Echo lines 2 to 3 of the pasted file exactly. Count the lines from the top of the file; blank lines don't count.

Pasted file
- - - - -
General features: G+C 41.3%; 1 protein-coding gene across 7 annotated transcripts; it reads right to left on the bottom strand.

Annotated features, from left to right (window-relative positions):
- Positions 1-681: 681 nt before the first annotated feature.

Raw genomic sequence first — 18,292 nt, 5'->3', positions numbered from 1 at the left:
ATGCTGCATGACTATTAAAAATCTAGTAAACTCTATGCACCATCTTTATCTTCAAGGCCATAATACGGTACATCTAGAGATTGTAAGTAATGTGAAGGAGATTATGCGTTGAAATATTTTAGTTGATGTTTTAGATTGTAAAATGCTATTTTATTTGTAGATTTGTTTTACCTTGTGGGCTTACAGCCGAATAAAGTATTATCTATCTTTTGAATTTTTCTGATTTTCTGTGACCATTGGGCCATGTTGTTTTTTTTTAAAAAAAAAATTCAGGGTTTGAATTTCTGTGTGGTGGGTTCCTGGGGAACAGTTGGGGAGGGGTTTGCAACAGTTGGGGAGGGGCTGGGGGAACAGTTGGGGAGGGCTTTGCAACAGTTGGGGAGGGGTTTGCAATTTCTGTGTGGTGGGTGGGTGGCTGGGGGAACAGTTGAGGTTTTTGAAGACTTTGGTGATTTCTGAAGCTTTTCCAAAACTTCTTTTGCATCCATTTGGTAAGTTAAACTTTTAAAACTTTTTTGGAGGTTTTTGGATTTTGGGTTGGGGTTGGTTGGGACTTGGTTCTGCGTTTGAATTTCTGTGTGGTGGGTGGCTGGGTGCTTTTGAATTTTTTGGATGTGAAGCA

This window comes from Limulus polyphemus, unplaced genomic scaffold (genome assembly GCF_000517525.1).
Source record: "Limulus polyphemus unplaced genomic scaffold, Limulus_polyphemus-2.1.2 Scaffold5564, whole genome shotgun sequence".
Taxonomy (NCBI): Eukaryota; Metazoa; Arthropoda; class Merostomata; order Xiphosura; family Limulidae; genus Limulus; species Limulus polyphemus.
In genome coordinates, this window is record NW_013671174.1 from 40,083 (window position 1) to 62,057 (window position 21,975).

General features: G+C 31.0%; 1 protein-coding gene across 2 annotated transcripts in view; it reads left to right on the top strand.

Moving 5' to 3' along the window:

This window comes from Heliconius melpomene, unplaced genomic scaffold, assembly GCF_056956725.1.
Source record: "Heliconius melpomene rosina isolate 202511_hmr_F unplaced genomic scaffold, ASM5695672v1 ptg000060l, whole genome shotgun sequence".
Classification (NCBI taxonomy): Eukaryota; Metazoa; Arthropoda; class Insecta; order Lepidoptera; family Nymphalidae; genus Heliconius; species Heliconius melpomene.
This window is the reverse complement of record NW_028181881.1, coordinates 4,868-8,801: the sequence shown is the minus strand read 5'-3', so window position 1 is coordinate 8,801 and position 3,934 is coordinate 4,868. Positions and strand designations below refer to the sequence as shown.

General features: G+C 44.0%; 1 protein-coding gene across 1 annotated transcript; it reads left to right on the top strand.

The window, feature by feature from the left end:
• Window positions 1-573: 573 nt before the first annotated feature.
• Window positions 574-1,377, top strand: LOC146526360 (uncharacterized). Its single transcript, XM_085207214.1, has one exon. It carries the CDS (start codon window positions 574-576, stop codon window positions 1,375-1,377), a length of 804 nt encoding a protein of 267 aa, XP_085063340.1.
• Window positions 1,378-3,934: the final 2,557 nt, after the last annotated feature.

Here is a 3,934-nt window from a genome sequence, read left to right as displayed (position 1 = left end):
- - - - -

Annotated features, from left to right (window-relative positions):
- Positions 1-681: 681 nt before the first annotated feature.